Legislation passed by the House education committee Wednesday would for the first time provide an official definition for a school shooting and also require the federal government to track school shooters’ motivations, as well as the demographics of shootings’ victims and perpetrators.
The School Shooting Safety and Preparedness Act, authored by Rep. Tulsi Gabbard, D-Hawaii, would also task the U.S. Department of Education with collecting information about a school’s safety protocols if a shooting occurs there, from its emergency response plans to its building design. In addition, the bill would require the feds to track the type of firearms used in school schootings, how they were obtained, and whether the school where a shooting occurred had armed educators.
The bill would define a school shooting as an incident “during which one or more individuals were injured or killed by a firearm; and that occurred ... in, or on the grounds of, a school, even if before or after school hours; while the victim was traveling to or from a regular session at school; or while the victim was attending or traveling to or from an official school sponsored event.” Accidental shootings would not be included.
The committee’s vote in favor of the bill is part of a broader push from congressional Democrats to address gun violence. Senate Democrats, for example, are publicly advocating for expanding background checks for firearms sales. Democratic presidential candidates are making aggressive pitches about the issue. (Gabbard is one of them.) And with the school year under way, advocacy groups are urging lawmakers to change policies for guns; for example, see this ad from Sandy Hook Promise, an organization led by parents whose children died at Sandy Hook Elementary School nearly seven years ago that trains students and educators to prevent violence at school and advocates for solutions to gun violence.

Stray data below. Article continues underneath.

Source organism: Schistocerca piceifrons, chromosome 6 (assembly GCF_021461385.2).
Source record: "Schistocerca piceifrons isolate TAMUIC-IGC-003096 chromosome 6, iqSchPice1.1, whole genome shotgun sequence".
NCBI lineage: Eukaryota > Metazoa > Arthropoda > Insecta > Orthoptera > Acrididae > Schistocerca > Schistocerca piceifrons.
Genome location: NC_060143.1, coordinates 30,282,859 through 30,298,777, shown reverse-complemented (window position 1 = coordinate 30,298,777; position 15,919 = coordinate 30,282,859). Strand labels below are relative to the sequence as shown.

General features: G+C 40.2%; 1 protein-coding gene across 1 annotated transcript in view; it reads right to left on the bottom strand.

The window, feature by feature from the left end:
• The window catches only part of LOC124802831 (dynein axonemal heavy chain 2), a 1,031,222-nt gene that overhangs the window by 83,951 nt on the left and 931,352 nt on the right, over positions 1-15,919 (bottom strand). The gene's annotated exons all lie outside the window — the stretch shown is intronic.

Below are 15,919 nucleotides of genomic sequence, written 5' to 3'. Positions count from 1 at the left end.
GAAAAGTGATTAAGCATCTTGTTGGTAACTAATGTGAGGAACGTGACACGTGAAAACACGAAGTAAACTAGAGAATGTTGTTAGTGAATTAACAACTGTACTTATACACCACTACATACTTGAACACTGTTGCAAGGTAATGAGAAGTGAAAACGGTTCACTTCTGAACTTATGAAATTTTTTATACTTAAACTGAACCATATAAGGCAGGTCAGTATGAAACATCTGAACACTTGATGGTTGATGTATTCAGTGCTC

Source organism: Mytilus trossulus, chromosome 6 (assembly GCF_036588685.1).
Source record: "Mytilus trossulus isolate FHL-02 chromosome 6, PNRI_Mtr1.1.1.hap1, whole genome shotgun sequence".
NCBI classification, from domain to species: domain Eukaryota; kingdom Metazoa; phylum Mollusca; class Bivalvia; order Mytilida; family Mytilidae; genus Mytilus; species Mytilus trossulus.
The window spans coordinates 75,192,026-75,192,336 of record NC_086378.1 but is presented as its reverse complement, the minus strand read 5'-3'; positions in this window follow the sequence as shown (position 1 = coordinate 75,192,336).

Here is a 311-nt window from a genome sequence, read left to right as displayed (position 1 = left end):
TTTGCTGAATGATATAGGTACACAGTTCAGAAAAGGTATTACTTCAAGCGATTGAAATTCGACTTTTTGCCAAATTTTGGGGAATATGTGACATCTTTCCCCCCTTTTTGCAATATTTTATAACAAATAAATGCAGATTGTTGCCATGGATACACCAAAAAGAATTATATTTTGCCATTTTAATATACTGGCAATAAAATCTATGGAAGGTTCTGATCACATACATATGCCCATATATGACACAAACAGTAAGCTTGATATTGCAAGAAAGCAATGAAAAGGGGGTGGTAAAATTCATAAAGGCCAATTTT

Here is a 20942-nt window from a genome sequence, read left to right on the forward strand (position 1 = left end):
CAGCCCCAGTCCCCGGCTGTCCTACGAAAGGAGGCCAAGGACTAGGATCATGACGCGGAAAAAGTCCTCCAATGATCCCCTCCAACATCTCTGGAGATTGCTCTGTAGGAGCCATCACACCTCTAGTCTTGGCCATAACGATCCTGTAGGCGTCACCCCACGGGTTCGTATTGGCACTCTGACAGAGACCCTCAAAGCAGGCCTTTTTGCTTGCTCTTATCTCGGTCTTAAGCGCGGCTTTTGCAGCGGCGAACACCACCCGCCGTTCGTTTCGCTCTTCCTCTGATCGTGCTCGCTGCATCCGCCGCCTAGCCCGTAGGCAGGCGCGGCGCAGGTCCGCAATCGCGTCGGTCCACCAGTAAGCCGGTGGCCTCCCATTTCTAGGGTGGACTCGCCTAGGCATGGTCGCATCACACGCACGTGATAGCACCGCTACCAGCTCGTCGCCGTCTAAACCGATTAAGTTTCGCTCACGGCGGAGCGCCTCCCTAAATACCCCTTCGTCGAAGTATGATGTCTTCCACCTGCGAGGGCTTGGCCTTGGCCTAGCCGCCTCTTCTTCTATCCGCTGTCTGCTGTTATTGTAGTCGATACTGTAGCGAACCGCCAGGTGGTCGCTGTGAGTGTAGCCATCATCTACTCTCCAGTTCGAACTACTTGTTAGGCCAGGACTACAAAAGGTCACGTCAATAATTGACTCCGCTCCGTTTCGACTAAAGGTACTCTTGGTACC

Publicly, President Donald Trump has gone back and forth on the idea of expanding background checks, and whether there’s a political opening for Democrats to walk through arm-in-arm with Trump remains unclear. Senate Republicans are also exploring proposals to enhance school safety.
The National Center for Education Statistics publishes aggregated data about violence at school and other information about school safety—see the NCES report on these topics for 2018, for example. But Democrats argued the legislation would help prevent information and data from being cherry-picked to serve different interests and distort the issue.
“This is a small, but important step towards ensuring that classrooms are safe places where parents can have peace of mind and children are free to learn,” Rep. Bobby Scott, D-Va., said at Wednesday’s mark-up of the bill in the House committee.
It’s important to remember that there is no set profile of a school shooter. As Politics K-12 co-author Evie Blad wrote in February 2018, “There’s a common misconception that school attackers are all young, white, socially isolated men who play too many violent video games. But school safety experts have said that profile is far too narrow and that schools need to be responsive to the safety concerns and social and emotional needs presented by all students to create a safe environment.”
Those who plan to commit mass shootings, including at schools, often share their intentions in some fashion beforehand, according to a study by the U.S. Secret Service National Threat Assessment Center. However, threat assessment teams—created by many schools after the 2018 shootings in Parkland, Fla.—don’t necessarily catch shooters before the act. In addition, the legislation doesn’t make clear what sources the federal government could or must use to determine a school shooter’s motivations. Gabbard’s bill does say information about the motivation of the school shooters must include whether there was any “real or perceived bias.”
The concept of tracking school shootings is far from new. Since the start of 2018, Education Week has maintained a tracker of school shootings. To date for 2019, we have counted 18 school shootings, resulting in three people killed and 34 injured.
Photo: Santa Fe High School freshman Jai Gillard writes messages on each of the 10 crosses in front of the school in memory of those killed in the May 2018 shooting at the Texas school. Gillard knew all of those who died. (Steve Gonzales/Houston Chronicle via AP)